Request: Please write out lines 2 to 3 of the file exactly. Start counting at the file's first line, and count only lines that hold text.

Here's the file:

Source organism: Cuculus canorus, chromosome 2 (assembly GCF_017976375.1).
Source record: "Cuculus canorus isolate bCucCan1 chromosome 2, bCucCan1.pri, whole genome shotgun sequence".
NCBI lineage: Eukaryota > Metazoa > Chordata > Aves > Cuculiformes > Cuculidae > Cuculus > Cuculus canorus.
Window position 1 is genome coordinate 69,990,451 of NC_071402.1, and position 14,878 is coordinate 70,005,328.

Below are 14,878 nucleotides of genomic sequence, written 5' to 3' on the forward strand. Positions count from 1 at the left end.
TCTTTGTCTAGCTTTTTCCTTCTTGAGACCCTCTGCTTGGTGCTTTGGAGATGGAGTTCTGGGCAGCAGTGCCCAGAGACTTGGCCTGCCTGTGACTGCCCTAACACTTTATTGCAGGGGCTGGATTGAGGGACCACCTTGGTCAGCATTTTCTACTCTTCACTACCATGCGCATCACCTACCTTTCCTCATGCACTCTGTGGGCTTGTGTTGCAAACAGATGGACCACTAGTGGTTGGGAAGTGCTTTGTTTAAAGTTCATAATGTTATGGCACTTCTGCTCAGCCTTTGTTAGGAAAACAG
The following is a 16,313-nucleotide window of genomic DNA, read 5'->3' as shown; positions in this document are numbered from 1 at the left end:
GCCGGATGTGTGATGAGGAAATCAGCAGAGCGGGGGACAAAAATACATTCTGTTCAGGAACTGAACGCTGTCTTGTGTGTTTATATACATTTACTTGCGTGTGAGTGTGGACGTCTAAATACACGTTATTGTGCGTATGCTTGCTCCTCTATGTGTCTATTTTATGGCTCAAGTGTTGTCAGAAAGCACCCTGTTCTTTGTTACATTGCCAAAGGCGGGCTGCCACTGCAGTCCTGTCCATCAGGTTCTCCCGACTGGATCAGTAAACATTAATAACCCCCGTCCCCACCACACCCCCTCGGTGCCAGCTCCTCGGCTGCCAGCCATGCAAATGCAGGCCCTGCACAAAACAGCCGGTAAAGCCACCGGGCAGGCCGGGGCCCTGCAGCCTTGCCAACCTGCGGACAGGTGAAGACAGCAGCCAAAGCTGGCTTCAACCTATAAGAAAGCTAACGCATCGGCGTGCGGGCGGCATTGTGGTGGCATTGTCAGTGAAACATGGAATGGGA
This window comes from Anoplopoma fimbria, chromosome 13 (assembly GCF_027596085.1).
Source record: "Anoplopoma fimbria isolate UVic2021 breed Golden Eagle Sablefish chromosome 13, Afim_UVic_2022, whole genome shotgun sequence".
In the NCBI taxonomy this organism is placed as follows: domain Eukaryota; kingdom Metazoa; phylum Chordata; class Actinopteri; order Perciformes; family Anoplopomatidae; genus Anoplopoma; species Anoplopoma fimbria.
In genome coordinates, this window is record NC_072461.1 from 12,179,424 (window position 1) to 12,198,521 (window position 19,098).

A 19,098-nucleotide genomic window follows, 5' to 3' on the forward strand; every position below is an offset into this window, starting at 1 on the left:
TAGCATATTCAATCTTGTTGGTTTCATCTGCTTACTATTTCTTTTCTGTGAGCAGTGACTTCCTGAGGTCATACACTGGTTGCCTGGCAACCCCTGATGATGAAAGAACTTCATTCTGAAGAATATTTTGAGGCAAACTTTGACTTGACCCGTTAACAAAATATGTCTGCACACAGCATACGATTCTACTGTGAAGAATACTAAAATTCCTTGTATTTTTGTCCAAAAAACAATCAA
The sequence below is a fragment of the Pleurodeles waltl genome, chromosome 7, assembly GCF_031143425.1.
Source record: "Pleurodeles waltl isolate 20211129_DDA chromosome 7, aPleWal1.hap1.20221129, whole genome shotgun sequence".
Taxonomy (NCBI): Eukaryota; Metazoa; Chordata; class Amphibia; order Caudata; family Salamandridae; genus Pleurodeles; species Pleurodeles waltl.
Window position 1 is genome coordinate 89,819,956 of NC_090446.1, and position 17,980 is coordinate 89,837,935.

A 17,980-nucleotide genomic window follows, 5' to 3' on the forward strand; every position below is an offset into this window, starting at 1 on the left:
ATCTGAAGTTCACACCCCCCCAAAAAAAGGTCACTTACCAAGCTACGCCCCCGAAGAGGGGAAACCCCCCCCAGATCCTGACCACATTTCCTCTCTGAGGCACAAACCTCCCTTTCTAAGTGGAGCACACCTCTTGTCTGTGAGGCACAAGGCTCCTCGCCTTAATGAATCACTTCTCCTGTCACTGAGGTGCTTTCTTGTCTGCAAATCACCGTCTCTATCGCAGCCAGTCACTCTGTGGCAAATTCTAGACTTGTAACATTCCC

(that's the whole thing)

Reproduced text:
Source record: "Cuculus canorus isolate bCucCan1 chromosome 2, bCucCan1.pri, whole genome shotgun sequence".
NCBI lineage: Eukaryota > Metazoa > Chordata > Aves > Cuculiformes > Cuculidae > Cuculus > Cuculus canorus.